MRI elastograms better than biopsy to assess kidney scarring

By Wayne Forrest, AuntMinnie.com contributing writer

August 31, 2017 -- Researchers from Canada have discovered that MRI measurements of stiffness in patients who received kidney transplants can gauge damage to the organ and predict future kidney function within one year, according to a study published online August 30 in the Clinical Journal of the American Society of Nephrology.

The group from St. Michael's Hospital in Toronto used MRI elastograms to measure kidney scarring in 17 people who had kidney transplants. Healthy kidney tissue is soft, while scar tissue is stiff, and scarring is a major cause of kidney transplant failure.

By analyzing MRI elastograms, clinicians could assess the stiffness of tissue and thus determine the presence and degree of scarring. The findings could help patients avoid an invasive needle biopsy (Clin J Am Soc Nephrol, August 30, 2017).

"We needed a way to measure how soft or stiff [a] kidney is without actually going inside the body," said lead author Dr. Anish Kirpalani, a radiologist in St. Michael's Li Ka Shing Knowledge Institute, in a statement from the hospital. "Using the MRI elastogram, we were able to measure kidney stiffness, which gave us an indication of how much scarring there was."

The MRI results were comparable to the results of a kidney biopsy and also were able to detect high variability in the amount and location of scarring throughout the organ. In addition, the degree of kidney stiffness predicted how well the organ would function one year after the MRI scan. Patients with greater levels of stiffness in their kidneys lost more function than those with softer kidney tissue.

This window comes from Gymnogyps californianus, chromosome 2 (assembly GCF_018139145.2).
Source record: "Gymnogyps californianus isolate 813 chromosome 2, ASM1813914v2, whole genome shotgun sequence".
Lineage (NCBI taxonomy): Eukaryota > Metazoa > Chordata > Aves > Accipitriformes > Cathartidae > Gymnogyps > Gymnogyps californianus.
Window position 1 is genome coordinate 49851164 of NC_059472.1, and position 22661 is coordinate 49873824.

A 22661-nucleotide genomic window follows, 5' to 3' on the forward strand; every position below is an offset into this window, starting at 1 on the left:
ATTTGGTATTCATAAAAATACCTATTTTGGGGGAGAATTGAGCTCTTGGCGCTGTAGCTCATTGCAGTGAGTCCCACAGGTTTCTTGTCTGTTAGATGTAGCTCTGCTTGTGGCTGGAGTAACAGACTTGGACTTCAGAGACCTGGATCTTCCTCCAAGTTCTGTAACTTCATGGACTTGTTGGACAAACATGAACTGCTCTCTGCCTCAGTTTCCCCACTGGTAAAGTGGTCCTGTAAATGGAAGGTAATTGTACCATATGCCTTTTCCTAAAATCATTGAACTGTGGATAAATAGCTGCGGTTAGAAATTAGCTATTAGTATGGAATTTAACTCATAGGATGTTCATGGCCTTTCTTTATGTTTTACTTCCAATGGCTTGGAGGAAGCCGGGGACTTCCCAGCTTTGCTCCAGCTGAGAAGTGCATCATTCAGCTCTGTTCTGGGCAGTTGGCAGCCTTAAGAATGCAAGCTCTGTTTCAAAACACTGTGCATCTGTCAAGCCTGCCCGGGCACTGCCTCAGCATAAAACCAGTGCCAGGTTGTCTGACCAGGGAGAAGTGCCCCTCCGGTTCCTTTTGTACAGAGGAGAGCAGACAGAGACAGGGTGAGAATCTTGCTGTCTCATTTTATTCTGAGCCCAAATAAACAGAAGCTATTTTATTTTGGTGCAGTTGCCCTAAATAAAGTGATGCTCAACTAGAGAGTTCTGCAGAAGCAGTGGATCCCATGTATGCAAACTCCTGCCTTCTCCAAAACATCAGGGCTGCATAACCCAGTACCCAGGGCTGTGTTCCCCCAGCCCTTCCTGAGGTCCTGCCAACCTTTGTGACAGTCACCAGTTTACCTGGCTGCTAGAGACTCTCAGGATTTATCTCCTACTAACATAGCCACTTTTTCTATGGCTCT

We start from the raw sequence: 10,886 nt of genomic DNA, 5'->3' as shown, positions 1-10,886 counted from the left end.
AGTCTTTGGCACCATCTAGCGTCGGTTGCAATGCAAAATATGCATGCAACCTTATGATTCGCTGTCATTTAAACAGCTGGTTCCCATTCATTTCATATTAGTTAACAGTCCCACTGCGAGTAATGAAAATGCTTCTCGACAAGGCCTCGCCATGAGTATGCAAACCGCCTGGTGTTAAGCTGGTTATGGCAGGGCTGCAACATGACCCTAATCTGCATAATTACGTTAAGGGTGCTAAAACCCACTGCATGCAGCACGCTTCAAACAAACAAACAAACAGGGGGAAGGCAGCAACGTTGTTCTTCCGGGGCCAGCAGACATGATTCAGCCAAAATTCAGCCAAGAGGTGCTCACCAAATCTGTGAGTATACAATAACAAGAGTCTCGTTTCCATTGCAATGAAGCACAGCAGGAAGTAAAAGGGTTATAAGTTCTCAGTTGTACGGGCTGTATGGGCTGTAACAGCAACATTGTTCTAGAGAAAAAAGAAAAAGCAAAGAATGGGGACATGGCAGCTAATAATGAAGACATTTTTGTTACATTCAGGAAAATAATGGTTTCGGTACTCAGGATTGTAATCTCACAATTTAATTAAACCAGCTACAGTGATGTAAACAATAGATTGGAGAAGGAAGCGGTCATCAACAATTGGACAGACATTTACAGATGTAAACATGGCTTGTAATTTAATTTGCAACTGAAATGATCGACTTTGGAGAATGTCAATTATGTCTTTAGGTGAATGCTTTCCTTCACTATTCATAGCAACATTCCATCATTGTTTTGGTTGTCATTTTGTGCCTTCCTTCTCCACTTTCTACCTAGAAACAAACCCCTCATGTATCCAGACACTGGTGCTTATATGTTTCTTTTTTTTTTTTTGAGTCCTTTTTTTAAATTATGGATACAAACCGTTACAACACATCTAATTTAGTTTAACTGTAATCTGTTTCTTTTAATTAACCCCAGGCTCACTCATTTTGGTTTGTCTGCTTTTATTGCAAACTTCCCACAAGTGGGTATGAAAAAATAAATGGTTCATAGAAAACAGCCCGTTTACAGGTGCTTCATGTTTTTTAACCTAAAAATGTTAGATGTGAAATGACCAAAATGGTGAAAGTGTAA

The authors cautioned that MRI should not replace biopsies, but rather serve as an additional test to provide a more comprehensive assessment of kidney health.

The MRI elastogram also could be a valuable tool to determine the efficacy of antiscarring treatments, since there currently are no drugs to prevent or treat scarring.

The void is due in part to the challenge in justifying multiple kidney biopsies on patients as part of a pharmaceutical trial, commented senior author Dr. Darren Yuen, a transplant nephrologist in St. Michael's Keenan Research Centre for Biomedical Science.


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